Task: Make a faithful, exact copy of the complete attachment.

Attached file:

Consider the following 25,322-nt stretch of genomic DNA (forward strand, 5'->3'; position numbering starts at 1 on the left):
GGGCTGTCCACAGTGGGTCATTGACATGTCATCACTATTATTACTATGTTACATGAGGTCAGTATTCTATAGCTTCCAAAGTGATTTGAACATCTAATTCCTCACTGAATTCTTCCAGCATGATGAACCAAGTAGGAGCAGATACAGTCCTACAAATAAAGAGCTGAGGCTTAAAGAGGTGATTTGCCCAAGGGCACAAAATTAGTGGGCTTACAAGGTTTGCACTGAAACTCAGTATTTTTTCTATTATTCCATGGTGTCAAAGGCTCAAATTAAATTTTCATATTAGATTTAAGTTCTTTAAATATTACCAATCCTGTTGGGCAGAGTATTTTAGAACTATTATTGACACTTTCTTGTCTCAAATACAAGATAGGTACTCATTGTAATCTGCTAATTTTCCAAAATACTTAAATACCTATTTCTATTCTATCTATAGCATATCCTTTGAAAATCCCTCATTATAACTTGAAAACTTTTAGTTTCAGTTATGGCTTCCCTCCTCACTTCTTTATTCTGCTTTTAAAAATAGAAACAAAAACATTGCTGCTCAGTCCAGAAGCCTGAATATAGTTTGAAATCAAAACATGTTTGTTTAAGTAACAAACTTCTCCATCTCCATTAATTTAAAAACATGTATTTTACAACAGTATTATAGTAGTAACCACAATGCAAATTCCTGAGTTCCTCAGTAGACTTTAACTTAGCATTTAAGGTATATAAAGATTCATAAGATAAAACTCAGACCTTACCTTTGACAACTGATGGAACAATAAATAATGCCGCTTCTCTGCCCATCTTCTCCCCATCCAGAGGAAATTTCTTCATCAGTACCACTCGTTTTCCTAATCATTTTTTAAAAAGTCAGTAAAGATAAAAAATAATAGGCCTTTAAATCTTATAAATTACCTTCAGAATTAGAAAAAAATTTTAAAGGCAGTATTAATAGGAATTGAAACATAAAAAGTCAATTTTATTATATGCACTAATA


Consider the following 25,322-nt stretch of genomic DNA (forward strand, 5'->3'; position numbering starts at 1 on the left):
GGGCTGTCCACAGTGGGTCATTGACATGTCATCACTATTATTACTATGTTACATGAGGTCAGTATTCTATAGCTTCCAAAGTGATTTGAACATCTAATTCCTCACTGAATTCTTCCAGCATGATGAACCAAGTAGGAGCAGATACAGTCCTACAAATAAAGAGCTGAGGCTTAAAGAGGTGATTTGCCCAAGGGCACAAAATTAGTGGGCTTACAAGGTTTGCACTGAAACTCAGTATTTTTTCTATTATTCCATGGTGTCAAAGGCTCAAATTAAATTTTCATATTAGATTTAAGTTCTTTAAATATTACCAATCCTGTTGGGCAGAGTATTTTAGAACTATTATTGACACTTTCTTGTCTCAAATACAAGATAGGTACTCATTGTAATCTGCTAATTTTCCAAAATACTTAAATACCTATTTCTATTCTATCTATAGCATATCCTTTGAAAATCCCTCATTATAACTTGAAAACTTTTAGTTTCAGTTATGGCTTCCCTCCTCACTTCTTTATTCTGCTTTTAAAAATAGAAACAAAAACATTGCTGCTCAGTCCAGAAGCCTGAATATAGTTTGAAATCAAAACATGTTTGTTTAAGTAACAAACTTCTCCATCTCCATTAATTTAAAAACATGTATTTTACAACAGTATTATAGTAGTAACCACAATGCAAATTCCTGAGTTCCTCAGTAGACTTTAACTTAGCATTTAAGGTATATAAAGATTCATAAGATAAAACTCAGACCTTACCTTTGACAACTGATGGAACAATAAATAATGCCGCTTCTCTGCCCATCTTCTCCCCATCCAGAGGAAATTTCTTCATCAGTACCACTCGTTTTCCTAATCATTTTTTAAAAAGTCAGTAAAGATAAAAAATAATAGGCCTTTAAATCTTATAAATTACCTTCAGAATTAGAAAAAAATTTTAAAGGCAGTATTAATAGGAATTGAAACATAAAAAGTCAATTTTATTATATGCACTAATA